Born in Durban, South Africa on July 4, 1968, Bree O'Mara was a talented author who went on to make a significant mark in the literary world. She received her education at the University of Cape Town where she studied English Literature and History. After completing her education, she pursued a career in writing and authored several notable books and articles.
Throughout her career, O'Mara became widely known for her writing style which often explored themes of identity, culture, and race. Her books gained a following in South Africa and her work was highly regarded by her peers in the industry.
Despite her untimely death on May 12, 2010 at the age of 41, Bree O'Mara's legacy continues to live on through her writing. She is remembered as a brilliant author who used her talent to shed light on important issues affecting South Africa and beyond.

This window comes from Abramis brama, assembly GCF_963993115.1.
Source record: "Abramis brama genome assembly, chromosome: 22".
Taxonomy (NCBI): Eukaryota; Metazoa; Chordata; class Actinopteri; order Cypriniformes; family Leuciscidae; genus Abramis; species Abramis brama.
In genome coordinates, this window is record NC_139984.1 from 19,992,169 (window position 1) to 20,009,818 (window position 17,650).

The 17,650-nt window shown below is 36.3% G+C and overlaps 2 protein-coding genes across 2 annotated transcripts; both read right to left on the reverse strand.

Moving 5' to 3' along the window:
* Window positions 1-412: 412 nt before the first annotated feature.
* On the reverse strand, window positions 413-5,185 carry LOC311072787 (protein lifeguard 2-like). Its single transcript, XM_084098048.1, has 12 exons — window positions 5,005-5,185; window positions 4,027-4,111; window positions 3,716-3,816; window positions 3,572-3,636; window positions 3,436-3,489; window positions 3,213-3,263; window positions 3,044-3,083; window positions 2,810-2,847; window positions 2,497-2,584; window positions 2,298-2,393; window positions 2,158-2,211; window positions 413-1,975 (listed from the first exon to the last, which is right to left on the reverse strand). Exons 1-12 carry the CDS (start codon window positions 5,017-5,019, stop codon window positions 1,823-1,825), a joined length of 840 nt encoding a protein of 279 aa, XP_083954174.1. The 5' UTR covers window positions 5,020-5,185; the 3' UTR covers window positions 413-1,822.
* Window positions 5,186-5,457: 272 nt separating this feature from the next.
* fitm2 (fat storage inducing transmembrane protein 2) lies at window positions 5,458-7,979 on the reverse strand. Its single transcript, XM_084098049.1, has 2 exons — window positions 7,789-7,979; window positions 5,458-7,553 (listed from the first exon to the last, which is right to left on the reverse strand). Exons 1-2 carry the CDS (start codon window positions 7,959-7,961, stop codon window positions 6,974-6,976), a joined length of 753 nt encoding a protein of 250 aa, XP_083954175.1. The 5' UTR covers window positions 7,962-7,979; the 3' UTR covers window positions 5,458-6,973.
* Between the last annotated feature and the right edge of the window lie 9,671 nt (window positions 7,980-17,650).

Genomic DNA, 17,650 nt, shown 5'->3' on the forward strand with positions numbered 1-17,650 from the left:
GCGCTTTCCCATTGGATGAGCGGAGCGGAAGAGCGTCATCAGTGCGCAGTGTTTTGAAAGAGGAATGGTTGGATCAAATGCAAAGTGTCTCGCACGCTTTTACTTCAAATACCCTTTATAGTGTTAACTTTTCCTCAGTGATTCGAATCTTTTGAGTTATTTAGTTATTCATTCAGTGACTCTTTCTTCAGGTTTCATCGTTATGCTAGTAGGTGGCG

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Anton Hammerl (December 12, 1969 South Africa-April 5, 2011) was a South African personality.
Anton Hammerl was a photojournalist who covered conflict and humanitarian issues in various countries around the world. He started his career as a photographer in South Africa and later worked for various international publications such as Reuters, The Sunday Independent, and The Sunday Times. He became well-known for his work covering the Arab Spring uprisings in 2011, including his coverage of the conflict in Libya. Unfortunately, Hammerl was killed while on assignment in Libya, and his body was only recovered and identified two years later. His legacy continues to inspire and influence journalists and photographers worldwide.
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Lee Brilleaux (May 10, 1952 Durban-April 7, 1994) also known as Brilleaux, Lee or Lee Collinson was a South African personality.
Genres he performed include Rhythm and blues, Pub rock and Rock music.